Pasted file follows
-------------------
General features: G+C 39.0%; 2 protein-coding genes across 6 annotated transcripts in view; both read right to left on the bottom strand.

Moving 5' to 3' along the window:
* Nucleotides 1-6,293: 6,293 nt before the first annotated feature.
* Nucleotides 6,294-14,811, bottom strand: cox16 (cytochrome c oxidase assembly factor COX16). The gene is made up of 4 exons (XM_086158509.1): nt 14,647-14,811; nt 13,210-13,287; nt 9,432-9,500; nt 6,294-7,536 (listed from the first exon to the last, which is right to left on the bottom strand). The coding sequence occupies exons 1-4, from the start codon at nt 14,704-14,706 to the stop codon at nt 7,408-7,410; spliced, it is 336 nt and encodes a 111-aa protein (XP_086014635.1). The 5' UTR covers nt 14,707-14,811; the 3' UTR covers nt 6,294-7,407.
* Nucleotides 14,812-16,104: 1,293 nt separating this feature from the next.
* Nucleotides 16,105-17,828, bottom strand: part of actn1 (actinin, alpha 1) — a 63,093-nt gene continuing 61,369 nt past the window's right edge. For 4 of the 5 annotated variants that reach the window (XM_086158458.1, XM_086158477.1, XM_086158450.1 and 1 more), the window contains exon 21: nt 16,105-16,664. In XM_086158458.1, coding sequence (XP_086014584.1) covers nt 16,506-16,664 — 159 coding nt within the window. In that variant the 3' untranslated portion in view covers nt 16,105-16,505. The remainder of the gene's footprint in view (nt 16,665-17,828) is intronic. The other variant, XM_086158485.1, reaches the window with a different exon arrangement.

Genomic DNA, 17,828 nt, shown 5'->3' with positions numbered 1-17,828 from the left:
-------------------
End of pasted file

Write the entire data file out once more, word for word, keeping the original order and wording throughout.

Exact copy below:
General features: G+C 39.0%; 2 protein-coding genes across 6 annotated transcripts in view; both read right to left on the bottom strand.

Moving 5' to 3' along the window:
* Nucleotides 1-6,293: 6,293 nt before the first annotated feature.
* Nucleotides 6,294-14,811, bottom strand: cox16 (cytochrome c oxidase assembly factor COX16). The gene is made up of 4 exons (XM_086158509.1): nt 14,647-14,811; nt 13,210-13,287; nt 9,432-9,500; nt 6,294-7,536 (listed from the first exon to the last, which is right to left on the bottom strand). The coding sequence occupies exons 1-4, from the start codon at nt 14,704-14,706 to the stop codon at nt 7,408-7,410; spliced, it is 336 nt and encodes a 111-aa protein (XP_086014635.1). The 5' UTR covers nt 14,707-14,811; the 3' UTR covers nt 6,294-7,407.
* Nucleotides 14,812-16,104: 1,293 nt separating this feature from the next.
* Nucleotides 16,105-17,828, bottom strand: part of actn1 (actinin, alpha 1) — a 63,093-nt gene continuing 61,369 nt past the window's right edge. For 4 of the 5 annotated variants that reach the window (XM_086158458.1, XM_086158477.1, XM_086158450.1 and 1 more), the window contains exon 21: nt 16,105-16,664. In XM_086158458.1, coding sequence (XP_086014584.1) covers nt 16,506-16,664 — 159 coding nt within the window. In that variant the 3' untranslated portion in view covers nt 16,105-16,505. The remainder of the gene's footprint in view (nt 16,665-17,828) is intronic. The other variant, XM_086158485.1, reaches the window with a different exon arrangement.

Genomic DNA, 17,828 nt, shown 5'->3' with positions numbered 1-17,828 from the left: